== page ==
And it's hard to imagine a more apt time to suggest a fighter, in this case, 34-year-old veteran Damon Jackson, was "fighting for something bigger" than simply a prelim show victory.
Five fights into his second stint with the promotion, Jackson was already in deep for No. 6 against streaking featherweight foe Pat Sabatini before things got much deeper last Sunday with the sudden death of his 37-year-old brother, Bradley, in Oklahoma.
Jackson said he never considered pulling out of the fight and instead chose to use the tragedy as fuel, which was evident from the start all the way through a punishing TKO finish that handed Sabatini his first octagonal loss after just 69 seconds of Round 1.
The decisive sequence began when Jackson landed a kick that sent Sabatini to the floor near the fence. Jackson quickly took his foe's back after the shot, and Sabatini subsequently shelled up and flattened out, prompting Jackson to let go with a barrage of 13 unanswered shots before referee Keith Peterson waved things off.
The clearly emotional winner appeared near tears as he pointed up to family members in the crowd, and the victory improved him to 5-2-1 with one no contest in the UFC and provided a brief celebratory respite just two days before a funeral.
"Action Jackson with the ultimate tribute," Fitzgerald said.
Loser: Aspen Ladd's Reputation
When it comes to weigh-ins, Aspen Ladd has a dubious history.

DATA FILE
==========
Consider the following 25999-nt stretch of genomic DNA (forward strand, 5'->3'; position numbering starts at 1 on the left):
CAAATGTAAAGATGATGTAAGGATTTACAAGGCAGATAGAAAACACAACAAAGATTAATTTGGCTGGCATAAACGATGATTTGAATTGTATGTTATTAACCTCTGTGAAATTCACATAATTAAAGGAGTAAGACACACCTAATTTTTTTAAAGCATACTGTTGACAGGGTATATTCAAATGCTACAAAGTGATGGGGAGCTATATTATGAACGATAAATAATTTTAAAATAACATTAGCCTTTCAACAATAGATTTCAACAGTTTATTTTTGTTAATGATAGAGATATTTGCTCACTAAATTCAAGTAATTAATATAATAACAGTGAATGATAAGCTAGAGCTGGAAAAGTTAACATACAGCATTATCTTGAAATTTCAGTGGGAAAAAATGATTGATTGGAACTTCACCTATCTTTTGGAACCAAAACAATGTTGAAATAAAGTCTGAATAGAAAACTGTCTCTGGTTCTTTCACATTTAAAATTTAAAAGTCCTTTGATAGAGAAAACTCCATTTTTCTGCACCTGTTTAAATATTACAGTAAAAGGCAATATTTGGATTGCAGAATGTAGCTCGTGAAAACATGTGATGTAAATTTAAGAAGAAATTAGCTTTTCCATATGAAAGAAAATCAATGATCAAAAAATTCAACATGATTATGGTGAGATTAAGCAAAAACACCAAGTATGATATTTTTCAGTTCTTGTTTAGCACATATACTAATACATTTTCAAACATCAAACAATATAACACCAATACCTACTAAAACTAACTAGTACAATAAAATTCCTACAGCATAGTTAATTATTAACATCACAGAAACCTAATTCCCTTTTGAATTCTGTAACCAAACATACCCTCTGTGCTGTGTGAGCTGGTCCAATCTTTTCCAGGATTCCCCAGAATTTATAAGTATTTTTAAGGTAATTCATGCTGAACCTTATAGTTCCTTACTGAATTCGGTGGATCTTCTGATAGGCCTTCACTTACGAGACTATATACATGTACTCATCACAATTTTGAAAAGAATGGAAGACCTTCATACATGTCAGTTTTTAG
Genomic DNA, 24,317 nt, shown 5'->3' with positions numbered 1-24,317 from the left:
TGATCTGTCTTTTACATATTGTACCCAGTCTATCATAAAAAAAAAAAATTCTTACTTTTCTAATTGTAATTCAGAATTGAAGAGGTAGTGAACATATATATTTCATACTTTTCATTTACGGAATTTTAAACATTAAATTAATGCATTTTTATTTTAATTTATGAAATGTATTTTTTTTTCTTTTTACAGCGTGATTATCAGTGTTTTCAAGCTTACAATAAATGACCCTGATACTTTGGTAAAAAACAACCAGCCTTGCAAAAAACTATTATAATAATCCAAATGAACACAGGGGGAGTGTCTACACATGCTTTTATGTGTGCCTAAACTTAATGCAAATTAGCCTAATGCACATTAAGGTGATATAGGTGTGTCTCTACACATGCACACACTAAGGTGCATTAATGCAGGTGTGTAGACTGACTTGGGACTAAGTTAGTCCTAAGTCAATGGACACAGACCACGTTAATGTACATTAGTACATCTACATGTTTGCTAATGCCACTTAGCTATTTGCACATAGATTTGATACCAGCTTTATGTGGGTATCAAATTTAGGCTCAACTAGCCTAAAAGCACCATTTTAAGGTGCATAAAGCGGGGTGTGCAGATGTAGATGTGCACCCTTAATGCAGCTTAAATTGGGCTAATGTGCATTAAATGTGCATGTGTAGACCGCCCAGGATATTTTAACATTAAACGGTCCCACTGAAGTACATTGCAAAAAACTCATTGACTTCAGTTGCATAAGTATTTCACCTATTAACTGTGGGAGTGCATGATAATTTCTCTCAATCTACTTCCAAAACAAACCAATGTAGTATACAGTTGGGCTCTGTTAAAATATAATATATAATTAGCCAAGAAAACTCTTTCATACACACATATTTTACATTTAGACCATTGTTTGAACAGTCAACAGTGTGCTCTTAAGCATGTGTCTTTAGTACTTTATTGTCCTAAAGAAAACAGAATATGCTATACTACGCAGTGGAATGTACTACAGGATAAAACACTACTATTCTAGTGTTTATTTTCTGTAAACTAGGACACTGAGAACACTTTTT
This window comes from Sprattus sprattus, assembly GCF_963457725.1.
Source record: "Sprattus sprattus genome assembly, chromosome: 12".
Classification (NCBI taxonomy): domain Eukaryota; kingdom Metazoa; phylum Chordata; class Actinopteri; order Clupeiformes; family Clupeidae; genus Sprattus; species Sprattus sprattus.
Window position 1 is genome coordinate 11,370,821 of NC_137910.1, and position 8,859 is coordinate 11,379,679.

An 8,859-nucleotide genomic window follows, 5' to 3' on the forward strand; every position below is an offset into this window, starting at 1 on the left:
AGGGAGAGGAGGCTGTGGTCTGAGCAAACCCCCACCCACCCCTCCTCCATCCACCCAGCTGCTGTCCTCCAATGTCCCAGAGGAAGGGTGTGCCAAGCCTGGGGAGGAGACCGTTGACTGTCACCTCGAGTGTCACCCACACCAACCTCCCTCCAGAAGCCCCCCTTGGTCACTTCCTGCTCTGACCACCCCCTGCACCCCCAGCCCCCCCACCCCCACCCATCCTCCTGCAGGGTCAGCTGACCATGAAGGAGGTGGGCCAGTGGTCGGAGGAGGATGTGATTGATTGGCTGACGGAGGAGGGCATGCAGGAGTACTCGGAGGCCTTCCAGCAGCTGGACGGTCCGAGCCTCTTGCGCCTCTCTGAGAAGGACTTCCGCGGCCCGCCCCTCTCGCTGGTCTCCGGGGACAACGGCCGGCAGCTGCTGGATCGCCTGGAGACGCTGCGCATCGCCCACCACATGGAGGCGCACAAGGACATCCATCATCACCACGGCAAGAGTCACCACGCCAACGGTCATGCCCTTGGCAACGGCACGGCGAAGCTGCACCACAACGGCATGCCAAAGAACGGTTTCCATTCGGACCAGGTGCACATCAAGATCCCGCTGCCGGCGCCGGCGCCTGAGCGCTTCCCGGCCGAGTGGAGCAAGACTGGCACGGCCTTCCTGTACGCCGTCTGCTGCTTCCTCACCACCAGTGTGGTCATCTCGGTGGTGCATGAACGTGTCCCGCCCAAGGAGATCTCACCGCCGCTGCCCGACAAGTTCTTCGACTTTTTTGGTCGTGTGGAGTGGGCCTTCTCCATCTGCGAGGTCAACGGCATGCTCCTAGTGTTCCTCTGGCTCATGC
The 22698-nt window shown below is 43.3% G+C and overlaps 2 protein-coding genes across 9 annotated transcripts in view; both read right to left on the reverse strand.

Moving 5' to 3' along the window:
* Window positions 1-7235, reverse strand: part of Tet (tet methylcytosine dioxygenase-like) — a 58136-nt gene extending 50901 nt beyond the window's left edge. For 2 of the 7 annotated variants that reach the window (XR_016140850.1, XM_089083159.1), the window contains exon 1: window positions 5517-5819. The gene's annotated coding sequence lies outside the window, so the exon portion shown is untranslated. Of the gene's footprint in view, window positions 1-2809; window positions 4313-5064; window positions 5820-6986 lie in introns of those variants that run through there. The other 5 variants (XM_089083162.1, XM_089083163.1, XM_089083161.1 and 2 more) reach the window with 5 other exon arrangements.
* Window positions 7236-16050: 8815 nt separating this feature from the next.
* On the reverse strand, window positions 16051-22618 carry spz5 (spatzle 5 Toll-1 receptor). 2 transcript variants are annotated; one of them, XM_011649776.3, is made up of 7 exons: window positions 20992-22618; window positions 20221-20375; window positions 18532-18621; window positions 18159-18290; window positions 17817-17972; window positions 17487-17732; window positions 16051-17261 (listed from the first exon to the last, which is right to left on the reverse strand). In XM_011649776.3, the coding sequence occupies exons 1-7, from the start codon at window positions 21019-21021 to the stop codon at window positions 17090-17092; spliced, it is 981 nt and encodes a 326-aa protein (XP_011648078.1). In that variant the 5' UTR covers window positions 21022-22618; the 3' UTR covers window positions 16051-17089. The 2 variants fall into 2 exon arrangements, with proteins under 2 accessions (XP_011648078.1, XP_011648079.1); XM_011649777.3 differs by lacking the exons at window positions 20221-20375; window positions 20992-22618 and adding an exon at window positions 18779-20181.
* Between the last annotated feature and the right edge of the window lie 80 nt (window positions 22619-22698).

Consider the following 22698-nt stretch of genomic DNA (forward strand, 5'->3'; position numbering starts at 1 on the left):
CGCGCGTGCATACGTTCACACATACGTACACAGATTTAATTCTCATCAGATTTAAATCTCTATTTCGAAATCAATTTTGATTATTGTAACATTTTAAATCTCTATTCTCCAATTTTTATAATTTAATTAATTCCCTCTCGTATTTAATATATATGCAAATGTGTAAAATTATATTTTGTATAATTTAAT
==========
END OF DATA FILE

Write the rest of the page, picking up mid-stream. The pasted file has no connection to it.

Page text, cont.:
The 27-year-old arrived to the UFC five years ago and has four wins inside the Octagon, but it's no stretch to suggest she's known as much for scale issues as fighting acumen.
In fact, a chance at win No. 5 was foiled on Friday when the seventh-ranked bantamweight tipped in at 138 pounds—two pounds above the division's non-title limit—and saw a bout with eighth-ranked Sara McMann scrubbed from Saturday night's show.
The latest issue comes four years after Ladd initially missed weight for a bout with Leslie Smith and had that fight canceled when Smith refused to fight an over-the-limit foe.
Another meeting with Macy Chiasson was nixed when Ladd missed the number for that one last October. Ladd was visibly trembling while making weight for a 2019 bout with Germaine de Randamie and subsequently suffered her first career loss by first-round finish.
She'd gone 1-2 since the de Randamie loss, including a defeat of No. 6 Yana Kunitskaya and a loss to No. 5 Raquel Pennington, but she's made no friends within the company with the latest misstep, least of all the 41-year-old McMann.
"I'm really disappointed that things went the way they did," McMann wrote on Instagram.
"I've never once missed weight in my career in wrestling or fighting. Missing weight is the equivalent of cheating. You gain such an advantage for every pound that you don't have to cut. I wish that the promotions and commissions would change the policies so this isn't even an option at this professional level."
Full Card Results
Cory Sandhagen def. Song Yadong by TKO (doctor's stoppage), 5:00, Round 4
Gregory Rodrigues def. Chidi Njokuani by TKO (punches), 1:27, Round 2
Andre Fili def. Bill Algeo by split decision (28-29, 29-28, 29-28)
Joe Pyfer def. Alen Amedovski by TKO (punch), 3:55, Round 1
Rodrigo Nascimento def. Tanner Boser by split decision (30-27, 28-29, 29-28)
Anthony Hernandez def. Marc-Andre Barriault by technical submission (head/arm choke), 1:53, Round 3
Damon Jackson def. Pat Sabatini by TKO (punches), 1:09, Round 1
Trevin Giles def. Louis Cosce by unanimous decision (30-27, 29-28, 29-28)
Loma Lookboonmee def. Denise Gomes by unanimous decision (30-27, 30-27, 29-28)
Trey Ogden def. Daniel Zellhuber by unanimous decision (30-27, 30-27, 29-28)
Gillian Robertson def. Mariya Agapova by submission (rear-naked choke), 2:19, Round 2
Javid Basharat def. Tony Gravely by unanimous decision (29-28, 29-28, 29-28)
Nikolas Motta def. Cameron VanCamp by KO (punch), 3:49, Round 1